Senior year I became production director, and wrote and produced a ten week, farce, cliff-hanger, mystery, and comedy series called "The Adventures of Super Stater" (re-mastered and available on this site). I combined all of the radio industry theme songs mixed with sound effects to create our opening theme. Then an announcer would describe the beginning of the action and we would move into live dialogue. As tension mounted the announcer would break in and say we'll be right back after an important message and we would do a fake commercial that I had written followed by the Secret Decoder Club. We got 150 requests the first week for the secret message decoder. I turned in one episode the first week of my senior radio production class, taught by the department head, a tough, feared, red haired, Hermione Gingold look-a-like named Lillian "Doc" Preston. She played it for the class and told me to get out, and not bother coming to class for the next nine weeks, she was giving me a grade of A for the term! Ha hah ha ha ha. A friend who had been to California said to me that my shows sounded like a group in called The Firesign Theater. We did 10 episodes based on news headlines of campus events during January through April of 1969. It's like a nostalgia archive of Penn State at the end of the 60s.
Upon graduation in 1969, I wrote letters to the three TV stations in the Scranton area. They said, "Dear Mr. (the station manager's name), I in the person you are looking for. Signed, Mike Berger". The next day I sent another with a second line. On the third day I sent another but added a small paragraph. On the fourth day the NBC-TV station called me up and said, "what's going on?". Their promotion director of 17 years was leaving for a job in Hartford Connecticut and they hired me to take his place on the day. I was just 22 years old and became promotion director at NBC affiliate WBRE-TV (first color TV station).I was the youngest television promotion director in the country, the second youngest for 35 years old. But they paid little so I left to join my father's company, where I seemed to excel in cemetery sales to veterans and was making $500 a week for 20 hours a week instead of $115 a week I was making in television..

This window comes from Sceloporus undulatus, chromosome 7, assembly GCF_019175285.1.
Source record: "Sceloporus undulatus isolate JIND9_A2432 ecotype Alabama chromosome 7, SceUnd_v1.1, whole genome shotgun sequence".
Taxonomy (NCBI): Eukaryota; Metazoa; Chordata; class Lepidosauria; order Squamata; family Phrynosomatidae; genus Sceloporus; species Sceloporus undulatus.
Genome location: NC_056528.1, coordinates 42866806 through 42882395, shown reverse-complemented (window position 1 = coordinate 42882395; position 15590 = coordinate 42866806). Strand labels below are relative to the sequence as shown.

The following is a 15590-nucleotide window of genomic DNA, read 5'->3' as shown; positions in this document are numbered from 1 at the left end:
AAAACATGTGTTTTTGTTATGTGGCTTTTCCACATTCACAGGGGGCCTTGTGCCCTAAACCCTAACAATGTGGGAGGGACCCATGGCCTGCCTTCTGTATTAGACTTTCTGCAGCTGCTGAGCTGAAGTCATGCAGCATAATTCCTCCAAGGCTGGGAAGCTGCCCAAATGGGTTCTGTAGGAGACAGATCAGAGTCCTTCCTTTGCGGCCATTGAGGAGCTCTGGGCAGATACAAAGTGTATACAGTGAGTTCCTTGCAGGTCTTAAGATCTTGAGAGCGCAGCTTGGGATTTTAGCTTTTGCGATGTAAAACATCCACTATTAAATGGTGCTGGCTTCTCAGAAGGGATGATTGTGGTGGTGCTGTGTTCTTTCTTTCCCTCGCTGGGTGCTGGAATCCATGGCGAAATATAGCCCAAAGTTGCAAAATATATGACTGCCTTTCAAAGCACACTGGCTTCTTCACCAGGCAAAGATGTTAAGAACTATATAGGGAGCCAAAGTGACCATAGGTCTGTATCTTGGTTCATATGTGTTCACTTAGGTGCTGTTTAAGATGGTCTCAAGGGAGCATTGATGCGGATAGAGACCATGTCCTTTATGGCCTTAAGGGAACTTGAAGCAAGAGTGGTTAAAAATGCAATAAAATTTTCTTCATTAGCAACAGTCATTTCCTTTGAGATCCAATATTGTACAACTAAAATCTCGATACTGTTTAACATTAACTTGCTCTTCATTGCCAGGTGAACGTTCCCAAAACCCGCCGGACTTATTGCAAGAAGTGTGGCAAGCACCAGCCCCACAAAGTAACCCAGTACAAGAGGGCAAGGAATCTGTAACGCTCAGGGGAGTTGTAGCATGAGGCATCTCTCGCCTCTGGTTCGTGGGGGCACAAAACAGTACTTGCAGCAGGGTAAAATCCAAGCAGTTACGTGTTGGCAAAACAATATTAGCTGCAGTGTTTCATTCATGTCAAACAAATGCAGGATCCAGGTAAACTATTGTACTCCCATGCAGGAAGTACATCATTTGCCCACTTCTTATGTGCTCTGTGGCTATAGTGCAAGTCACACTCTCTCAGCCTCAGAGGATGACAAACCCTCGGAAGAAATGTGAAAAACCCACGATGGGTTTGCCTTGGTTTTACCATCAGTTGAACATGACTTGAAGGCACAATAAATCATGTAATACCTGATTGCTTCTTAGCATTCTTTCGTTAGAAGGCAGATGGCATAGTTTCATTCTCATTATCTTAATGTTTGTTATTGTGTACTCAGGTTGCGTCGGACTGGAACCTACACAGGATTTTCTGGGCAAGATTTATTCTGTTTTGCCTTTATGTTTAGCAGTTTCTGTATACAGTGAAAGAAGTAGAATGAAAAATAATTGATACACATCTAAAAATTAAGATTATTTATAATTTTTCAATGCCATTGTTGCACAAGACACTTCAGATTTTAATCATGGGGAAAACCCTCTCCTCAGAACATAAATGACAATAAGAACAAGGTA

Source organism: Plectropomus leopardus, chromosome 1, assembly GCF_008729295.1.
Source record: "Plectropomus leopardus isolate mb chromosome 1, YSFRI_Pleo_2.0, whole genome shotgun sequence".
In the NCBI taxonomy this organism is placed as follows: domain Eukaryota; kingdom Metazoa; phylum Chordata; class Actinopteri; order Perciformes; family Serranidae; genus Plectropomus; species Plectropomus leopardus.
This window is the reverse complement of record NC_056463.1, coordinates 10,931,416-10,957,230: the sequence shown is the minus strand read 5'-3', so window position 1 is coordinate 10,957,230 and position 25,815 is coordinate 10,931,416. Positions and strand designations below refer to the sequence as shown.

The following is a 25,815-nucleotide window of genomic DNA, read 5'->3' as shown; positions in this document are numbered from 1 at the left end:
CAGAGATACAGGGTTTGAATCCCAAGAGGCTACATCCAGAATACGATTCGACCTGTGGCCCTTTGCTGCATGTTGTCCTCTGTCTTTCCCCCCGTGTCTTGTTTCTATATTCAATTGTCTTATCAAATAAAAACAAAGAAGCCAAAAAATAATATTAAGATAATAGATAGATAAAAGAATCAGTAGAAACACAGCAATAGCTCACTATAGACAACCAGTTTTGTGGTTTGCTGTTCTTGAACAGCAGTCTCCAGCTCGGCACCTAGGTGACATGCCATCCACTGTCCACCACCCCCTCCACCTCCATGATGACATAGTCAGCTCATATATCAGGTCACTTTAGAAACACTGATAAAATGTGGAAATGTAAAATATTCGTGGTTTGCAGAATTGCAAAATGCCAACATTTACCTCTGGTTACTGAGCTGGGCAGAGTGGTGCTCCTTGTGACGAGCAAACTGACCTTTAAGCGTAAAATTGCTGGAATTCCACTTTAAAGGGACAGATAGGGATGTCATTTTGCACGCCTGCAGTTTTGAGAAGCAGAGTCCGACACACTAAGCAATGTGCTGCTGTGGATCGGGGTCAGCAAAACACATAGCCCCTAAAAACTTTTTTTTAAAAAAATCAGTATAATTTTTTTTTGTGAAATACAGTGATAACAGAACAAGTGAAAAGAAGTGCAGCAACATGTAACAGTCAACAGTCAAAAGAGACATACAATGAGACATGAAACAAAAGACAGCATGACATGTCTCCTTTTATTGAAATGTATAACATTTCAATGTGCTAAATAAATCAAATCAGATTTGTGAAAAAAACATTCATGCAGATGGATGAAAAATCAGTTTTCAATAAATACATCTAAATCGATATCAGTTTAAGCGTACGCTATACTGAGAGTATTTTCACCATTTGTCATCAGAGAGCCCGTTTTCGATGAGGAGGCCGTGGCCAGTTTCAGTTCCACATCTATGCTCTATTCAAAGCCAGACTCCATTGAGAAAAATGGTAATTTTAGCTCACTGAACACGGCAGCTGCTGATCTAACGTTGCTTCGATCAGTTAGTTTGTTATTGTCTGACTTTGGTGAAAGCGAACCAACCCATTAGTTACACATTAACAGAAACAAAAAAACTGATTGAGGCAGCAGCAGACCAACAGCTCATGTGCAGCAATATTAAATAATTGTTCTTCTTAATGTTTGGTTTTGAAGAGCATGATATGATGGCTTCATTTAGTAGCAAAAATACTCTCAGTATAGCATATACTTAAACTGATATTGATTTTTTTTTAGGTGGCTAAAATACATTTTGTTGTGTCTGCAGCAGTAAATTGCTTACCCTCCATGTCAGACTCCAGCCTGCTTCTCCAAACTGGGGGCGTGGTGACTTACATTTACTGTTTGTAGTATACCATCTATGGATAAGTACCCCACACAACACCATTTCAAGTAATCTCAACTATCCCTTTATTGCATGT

I was interested in mind yoga and ESP. I found "Be Here Now” and "The Tibetan Book of The Dead", which referenced the Dalai Lama. I felt I would have a future connection with The Dalai Lama of Tibet in the general vicinity of the Pacific Northwest United States. I had also found Tom Robbins book "Another Roadside Attraction." After three years off the air, I missed being creative. One day while driving around in the countryside of Pennsylvania, fumbling with the radio to find something worth listening to, I said to everybody in the car, "If nobody is going to do good radio, I'LL do good radio."
I decided it was time to leave Pennsylvania, and in the last week of March 1974, and I drove across the country with $400, my friend Mike Cook, a cat, and what fit in my car. I told him I was going to be a FM disc jockey magician and meet The Dalai Lama, Ken Kesey (author of One Flew Over the Cuckoo's Nest), Tom Robbins (author of Another Roadside Attraction), The Grateful Dead, and The Firesign Theatre, and other well-known people, sometime in the near future based on my meditative insight.
I arrived in Colorado on April Fools Day 1974 and got a job three days later in the emerging FM radio market. I helped start KIIX-FM, a new FM station in Fort Collins, owned by Alf Landon, the conservative Republican who ran against Franklin D. Roosevelt during the new deal. They let us bring in our own records and it I message him quickly became the most listened to station in Northern Colorado. We began to order promotional records from all the major labels. Ray Huffman, Rick Lofgren, Deni La Rue and I pioneered a mix of rock, blues, fusion, country swing, jazz, acoustic, bluegrass, and Firesign Theater. I'd play The Rolling Stones, Jeff Beck and Rod Stewart, then John Lee Hooker, followed by J. J. Cale, Tim Hardin, John Hartford and The Nitty Gritty Dirt Band. Often people would call me with a request that I had just decided to play. Sometimes they would call up and say, "I'd like to make a request but you're playing such good music I just want to tell you I have nothing I think you should do except what you're doing." Frank Herbert, the writer of Dune, was in town for a science fiction convention. I tracked down where he was staying and invited him to come on my show for an interview. He told me to meet him for breakfast the next morning at IHOP and then we went over to the studio around 10 o'clock and taped an interview about the sequel to Children of Dune that he was writing and his study of sand cultures. His book came out the following year.